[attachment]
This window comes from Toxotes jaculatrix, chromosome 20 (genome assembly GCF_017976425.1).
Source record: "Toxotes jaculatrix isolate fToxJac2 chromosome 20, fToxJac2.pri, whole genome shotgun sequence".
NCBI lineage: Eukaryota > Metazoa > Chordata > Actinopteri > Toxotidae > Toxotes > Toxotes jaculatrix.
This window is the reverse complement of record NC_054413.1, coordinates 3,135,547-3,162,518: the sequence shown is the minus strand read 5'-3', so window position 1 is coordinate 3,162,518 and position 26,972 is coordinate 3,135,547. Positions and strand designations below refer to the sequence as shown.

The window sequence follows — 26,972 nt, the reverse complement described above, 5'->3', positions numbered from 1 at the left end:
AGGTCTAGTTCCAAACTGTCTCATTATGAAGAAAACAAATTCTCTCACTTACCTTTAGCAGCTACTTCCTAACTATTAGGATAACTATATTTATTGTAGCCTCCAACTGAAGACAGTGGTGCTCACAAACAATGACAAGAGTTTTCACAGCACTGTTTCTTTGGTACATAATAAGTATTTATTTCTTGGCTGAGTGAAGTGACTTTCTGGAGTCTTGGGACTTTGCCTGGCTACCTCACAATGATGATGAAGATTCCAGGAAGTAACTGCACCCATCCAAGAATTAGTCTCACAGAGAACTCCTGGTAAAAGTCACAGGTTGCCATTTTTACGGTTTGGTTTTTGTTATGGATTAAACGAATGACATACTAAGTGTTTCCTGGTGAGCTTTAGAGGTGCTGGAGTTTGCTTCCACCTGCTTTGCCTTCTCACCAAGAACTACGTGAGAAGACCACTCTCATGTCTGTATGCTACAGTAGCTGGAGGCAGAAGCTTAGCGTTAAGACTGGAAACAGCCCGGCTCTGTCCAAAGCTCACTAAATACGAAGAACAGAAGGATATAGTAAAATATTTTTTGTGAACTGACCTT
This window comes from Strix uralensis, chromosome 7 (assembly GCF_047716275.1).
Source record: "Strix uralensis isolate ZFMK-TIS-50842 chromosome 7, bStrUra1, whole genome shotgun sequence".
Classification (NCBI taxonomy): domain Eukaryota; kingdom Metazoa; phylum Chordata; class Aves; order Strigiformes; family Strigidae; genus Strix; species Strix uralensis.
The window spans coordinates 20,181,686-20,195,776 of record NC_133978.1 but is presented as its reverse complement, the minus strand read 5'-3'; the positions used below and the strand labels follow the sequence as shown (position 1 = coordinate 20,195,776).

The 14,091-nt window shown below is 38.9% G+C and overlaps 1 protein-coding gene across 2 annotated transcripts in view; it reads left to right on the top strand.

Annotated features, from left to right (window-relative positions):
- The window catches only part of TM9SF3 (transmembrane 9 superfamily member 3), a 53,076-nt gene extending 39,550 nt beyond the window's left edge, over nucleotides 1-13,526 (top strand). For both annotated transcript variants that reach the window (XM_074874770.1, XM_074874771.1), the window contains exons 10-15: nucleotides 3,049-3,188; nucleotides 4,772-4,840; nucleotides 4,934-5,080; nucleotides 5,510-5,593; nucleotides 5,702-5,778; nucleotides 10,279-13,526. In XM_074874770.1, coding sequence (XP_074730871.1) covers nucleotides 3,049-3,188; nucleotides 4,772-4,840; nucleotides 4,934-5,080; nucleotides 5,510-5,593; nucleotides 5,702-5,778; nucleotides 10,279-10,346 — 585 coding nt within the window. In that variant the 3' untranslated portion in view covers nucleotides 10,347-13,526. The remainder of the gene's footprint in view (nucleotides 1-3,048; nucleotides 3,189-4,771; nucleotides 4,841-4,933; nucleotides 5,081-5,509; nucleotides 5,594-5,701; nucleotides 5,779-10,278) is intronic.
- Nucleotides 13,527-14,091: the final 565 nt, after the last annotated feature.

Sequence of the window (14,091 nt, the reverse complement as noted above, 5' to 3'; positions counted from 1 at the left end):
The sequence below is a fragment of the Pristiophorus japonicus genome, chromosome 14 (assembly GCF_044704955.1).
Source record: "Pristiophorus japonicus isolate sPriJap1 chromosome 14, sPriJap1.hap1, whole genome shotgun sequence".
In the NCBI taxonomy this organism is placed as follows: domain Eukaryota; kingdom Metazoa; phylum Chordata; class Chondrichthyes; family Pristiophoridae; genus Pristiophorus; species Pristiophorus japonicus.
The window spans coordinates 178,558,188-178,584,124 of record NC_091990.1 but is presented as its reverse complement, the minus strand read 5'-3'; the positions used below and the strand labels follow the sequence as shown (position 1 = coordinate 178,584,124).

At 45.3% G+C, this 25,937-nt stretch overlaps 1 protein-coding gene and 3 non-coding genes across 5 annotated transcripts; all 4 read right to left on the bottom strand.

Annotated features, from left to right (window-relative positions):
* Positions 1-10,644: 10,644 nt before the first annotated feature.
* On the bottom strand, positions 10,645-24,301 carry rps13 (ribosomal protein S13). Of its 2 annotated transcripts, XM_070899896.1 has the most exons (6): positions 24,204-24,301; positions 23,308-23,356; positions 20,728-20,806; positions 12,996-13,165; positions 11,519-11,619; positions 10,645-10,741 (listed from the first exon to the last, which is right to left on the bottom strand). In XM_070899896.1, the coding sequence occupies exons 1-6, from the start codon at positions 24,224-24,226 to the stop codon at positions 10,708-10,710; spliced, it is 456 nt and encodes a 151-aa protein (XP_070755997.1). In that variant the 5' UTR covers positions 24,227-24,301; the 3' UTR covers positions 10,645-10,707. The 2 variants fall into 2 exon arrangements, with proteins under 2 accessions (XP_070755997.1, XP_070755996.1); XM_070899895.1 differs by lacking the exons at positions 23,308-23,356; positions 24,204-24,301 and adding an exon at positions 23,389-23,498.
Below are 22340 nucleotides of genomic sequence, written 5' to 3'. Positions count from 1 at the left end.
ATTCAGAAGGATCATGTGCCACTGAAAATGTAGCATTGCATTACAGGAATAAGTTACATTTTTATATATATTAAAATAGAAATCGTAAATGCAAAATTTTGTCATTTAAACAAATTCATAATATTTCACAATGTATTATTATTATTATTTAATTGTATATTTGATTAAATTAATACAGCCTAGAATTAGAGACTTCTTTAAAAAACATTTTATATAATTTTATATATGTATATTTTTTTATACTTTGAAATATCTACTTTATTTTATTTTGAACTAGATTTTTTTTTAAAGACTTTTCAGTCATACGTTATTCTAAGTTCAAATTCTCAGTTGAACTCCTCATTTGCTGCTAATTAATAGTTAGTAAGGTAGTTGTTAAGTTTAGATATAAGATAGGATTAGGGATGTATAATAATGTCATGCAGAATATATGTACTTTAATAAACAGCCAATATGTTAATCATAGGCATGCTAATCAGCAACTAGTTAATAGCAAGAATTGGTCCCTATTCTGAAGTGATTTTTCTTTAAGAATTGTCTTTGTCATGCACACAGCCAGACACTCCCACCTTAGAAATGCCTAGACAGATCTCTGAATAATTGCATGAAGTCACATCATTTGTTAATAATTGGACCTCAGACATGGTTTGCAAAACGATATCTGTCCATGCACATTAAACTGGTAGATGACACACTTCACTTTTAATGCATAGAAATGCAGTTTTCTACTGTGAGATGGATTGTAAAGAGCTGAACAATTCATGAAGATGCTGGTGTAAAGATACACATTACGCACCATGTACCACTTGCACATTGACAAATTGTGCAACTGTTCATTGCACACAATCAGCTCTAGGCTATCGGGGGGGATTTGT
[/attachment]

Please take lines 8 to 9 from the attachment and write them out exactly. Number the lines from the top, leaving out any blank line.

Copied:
Source record: "Strix uralensis isolate ZFMK-TIS-50842 chromosome 7, bStrUra1, whole genome shotgun sequence".
Classification (NCBI taxonomy): domain Eukaryota; kingdom Metazoa; phylum Chordata; class Aves; order Strigiformes; family Strigidae; genus Strix; species Strix uralensis.